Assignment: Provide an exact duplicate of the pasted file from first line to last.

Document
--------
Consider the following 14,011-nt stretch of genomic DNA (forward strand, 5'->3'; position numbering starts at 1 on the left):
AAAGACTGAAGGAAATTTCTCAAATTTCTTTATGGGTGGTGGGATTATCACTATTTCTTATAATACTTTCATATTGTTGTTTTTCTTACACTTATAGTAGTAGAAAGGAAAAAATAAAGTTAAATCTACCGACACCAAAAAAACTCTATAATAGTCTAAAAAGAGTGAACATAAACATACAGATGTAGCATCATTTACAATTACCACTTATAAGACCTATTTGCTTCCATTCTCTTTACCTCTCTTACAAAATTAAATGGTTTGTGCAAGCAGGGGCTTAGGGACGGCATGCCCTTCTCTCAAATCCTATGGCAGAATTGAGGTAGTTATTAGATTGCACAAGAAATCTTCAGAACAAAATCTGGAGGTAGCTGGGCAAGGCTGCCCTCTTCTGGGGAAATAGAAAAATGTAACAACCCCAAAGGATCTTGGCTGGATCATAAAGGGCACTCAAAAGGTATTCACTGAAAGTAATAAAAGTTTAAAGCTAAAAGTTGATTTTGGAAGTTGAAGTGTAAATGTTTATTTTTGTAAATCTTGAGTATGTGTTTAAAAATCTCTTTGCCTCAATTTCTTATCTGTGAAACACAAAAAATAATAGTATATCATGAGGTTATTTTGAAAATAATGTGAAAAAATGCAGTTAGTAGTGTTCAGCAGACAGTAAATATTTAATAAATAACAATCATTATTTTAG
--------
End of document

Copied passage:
Consider the following 14,011-nt stretch of genomic DNA (forward strand, 5'->3'; position numbering starts at 1 on the left):
AAAGACTGAAGGAAATTTCTCAAATTTCTTTATGGGTGGTGGGATTATCACTATTTCTTATAATACTTTCATATTGTTGTTTTTCTTACACTTATAGTAGTAGAAAGGAAAAAATAAAGTTAAATCTACCGACACCAAAAAAACTCTATAATAGTCTAAAAAGAGTGAACATAAACATACAGATGTAGCATCATTTACAATTACCACTTATAAGACCTATTTGCTTCCATTCTCTTTACCTCTCTTACAAAATTAAATGGTTTGTGCAAGCAGGGGCTTAGGGACGGCATGCCCTTCTCTCAAATCCTATGGCAGAATTGAGGTAGTTATTAGATTGCACAAGAAATCTTCAGAACAAAATCTGGAGGTAGCTGGGCAAGGCTGCCCTCTTCTGGGGAAATAGAAAAATGTAACAACCCCAAAGGATCTTGGCTGGATCATAAAGGGCACTCAAAAGGTATTCACTGAAAGTAATAAAAGTTTAAAGCTAAAAGTTGATTTTGGAAGTTGAAGTGTAAATGTTTATTTTTGTAAATCTTGAGTATGTGTTTAAAAATCTCTTTGCCTCAATTTCTTATCTGTGAAACACAAAAAATAATAGTATATCATGAGGTTATTTTGAAAATAATGTGAAAAAATGCAGTTAGTAGTGTTCAGCAGACAGTAAATATTTAATAAATAACAATCATTATTTTAG